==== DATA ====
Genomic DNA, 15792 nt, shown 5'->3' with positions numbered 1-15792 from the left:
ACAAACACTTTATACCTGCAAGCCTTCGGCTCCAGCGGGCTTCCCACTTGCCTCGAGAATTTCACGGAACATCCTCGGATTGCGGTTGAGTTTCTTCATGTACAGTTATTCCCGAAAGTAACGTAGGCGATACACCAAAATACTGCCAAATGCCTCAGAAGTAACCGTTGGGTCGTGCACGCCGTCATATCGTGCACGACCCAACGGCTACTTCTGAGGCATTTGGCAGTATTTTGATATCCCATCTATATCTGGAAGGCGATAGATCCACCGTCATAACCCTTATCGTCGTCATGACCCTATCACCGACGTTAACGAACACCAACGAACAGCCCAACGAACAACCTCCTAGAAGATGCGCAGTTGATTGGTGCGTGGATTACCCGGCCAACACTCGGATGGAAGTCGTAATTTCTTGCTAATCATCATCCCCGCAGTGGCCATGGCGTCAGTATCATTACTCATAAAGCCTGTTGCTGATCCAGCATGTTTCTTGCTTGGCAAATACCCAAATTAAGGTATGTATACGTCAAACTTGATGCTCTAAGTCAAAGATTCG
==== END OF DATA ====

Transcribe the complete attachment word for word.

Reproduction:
Genomic DNA, 15792 nt, shown 5'->3' with positions numbered 1-15792 from the left:
ACAAACACTTTATACCTGCAAGCCTTCGGCTCCAGCGGGCTTCCCACTTGCCTCGAGAATTTCACGGAACATCCTCGGATTGCGGTTGAGTTTCTTCATGTACAGTTATTCCCGAAAGTAACGTAGGCGATACACCAAAATACTGCCAAATGCCTCAGAAGTAACCGTTGGGTCGTGCACGCCGTCATATCGTGCACGACCCAACGGCTACTTCTGAGGCATTTGGCAGTATTTTGATATCCCATCTATATCTGGAAGGCGATAGATCCACCGTCATAACCCTTATCGTCGTCATGACCCTATCACCGACGTTAACGAACACCAACGAACAGCCCAACGAACAACCTCCTAGAAGATGCGCAGTTGATTGGTGCGTGGATTACCCGGCCAACACTCGGATGGAAGTCGTAATTTCTTGCTAATCATCATCCCCGCAGTGGCCATGGCGTCAGTATCATTACTCATAAAGCCTGTTGCTGATCCAGCATGTTTCTTGCTTGGCAAATACCCAAATTAAGGTATGTATACGTCAAACTTGATGCTCTAAGTCAAAGATTCG